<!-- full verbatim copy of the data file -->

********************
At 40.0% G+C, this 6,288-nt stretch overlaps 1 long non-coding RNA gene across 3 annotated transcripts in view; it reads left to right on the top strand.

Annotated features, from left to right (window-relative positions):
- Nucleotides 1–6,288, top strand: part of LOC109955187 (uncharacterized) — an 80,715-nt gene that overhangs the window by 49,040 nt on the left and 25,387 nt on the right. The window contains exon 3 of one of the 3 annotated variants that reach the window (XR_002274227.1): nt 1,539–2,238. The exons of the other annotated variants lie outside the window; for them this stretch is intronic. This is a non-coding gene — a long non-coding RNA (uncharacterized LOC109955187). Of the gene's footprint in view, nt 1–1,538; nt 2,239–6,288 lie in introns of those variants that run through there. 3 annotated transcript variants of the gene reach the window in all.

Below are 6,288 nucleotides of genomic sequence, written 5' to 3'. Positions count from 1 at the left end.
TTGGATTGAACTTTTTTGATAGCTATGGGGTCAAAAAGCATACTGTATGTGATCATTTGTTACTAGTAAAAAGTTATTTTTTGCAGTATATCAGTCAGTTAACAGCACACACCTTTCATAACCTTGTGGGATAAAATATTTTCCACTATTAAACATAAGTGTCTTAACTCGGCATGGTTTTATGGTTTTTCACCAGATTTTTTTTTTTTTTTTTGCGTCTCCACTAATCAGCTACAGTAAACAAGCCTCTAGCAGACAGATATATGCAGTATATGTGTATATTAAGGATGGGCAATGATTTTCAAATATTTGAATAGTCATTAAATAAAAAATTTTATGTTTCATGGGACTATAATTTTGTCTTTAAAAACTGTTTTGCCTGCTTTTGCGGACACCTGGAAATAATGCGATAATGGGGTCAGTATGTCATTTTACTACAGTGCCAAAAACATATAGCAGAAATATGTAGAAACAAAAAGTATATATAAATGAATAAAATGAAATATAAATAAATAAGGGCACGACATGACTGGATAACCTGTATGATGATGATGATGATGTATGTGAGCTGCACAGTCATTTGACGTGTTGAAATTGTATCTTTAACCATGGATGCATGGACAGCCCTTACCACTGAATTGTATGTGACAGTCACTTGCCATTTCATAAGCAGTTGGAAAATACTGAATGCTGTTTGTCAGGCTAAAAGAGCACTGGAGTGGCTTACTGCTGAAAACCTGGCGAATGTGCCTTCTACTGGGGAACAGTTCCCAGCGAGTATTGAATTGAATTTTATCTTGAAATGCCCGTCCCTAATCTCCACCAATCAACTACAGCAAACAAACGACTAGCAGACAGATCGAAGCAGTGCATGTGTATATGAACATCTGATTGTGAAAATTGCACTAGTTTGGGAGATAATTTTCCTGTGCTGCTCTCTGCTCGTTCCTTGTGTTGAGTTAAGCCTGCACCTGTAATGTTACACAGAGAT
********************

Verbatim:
At 40.0% G+C, this 6,288-nt stretch overlaps 1 long non-coding RNA gene across 3 annotated transcripts in view; it reads left to right on the top strand.

Annotated features, from left to right (window-relative positions):
- Nucleotides 1–6,288, top strand: part of LOC109955187 (uncharacterized) — an 80,715-nt gene that overhangs the window by 49,040 nt on the left and 25,387 nt on the right. The window contains exon 3 of one of the 3 annotated variants that reach the window (XR_002274227.1): nt 1,539–2,238. The exons of the other annotated variants lie outside the window; for them this stretch is intronic. This is a non-coding gene — a long non-coding RNA (uncharacterized LOC109955187). Of the gene's footprint in view, nt 1–1,538; nt 2,239–6,288 lie in introns of those variants that run through there. 3 annotated transcript variants of the gene reach the window in all.

Below are 6,288 nucleotides of genomic sequence, written 5' to 3'. Positions count from 1 at the left end.
TTGGATTGAACTTTTTTGATAGCTATGGGGTCAAAAAGCATACTGTATGTGATCATTTGTTACTAGTAAAAAGTTATTTTTTGCAGTATATCAGTCAGTTAACAGCACACACCTTTCATAACCTTGTGGGATAAAATATTTTCCACTATTAAACATAAGTGTCTTAACTCGGCATGGTTTTATGGTTTTTCACCAGATTTTTTTTTTTTTTTTTGCGTCTCCACTAATCAGCTACAGTAAACAAGCCTCTAGCAGACAGATATATGCAGTATATGTGTATATTAAGGATGGGCAATGATTTTCAAATATTTGAATAGTCATTAAATAAAAAATTTTATGTTTCATGGGACTATAATTTTGTCTTTAAAAACTGTTTTGCCTGCTTTTGCGGACACCTGGAAATAATGCGATAATGGGGTCAGTATGTCATTTTACTACAGTGCCAAAAACATATAGCAGAAATATGTAGAAACAAAAAGTATATATAAATGAATAAAATGAAATATAAATAAATAAGGGCACGACATGACTGGATAACCTGTATGATGATGATGATGATGTATGTGAGCTGCACAGTCATTTGACGTGTTGAAATTGTATCTTTAACCATGGATGCATGGACAGCCCTTACCACTGAATTGTATGTGACAGTCACTTGCCATTTCATAAGCAGTTGGAAAATACTGAATGCTGTTTGTCAGGCTAAAAGAGCACTGGAGTGGCTTACTGCTGAAAACCTGGCGAATGTGCCTTCTACTGGGGAACAGTTCCCAGCGAGTATTGAATTGAATTTTATCTTGAAATGCCCGTCCCTAATCTCCACCAATCAACTACAGCAAACAAACGACTAGCAGACAGATCGAAGCAGTGCATGTGTATATGAACATCTGATTGTGAAAATTGCACTAGTTTGGGAGATAATTTTCCTGTGCTGCTCTCTGCTCGTTCCTTGTGTTGAGTTAAGCCTGCACCTGTAATGTTACACAGAGAT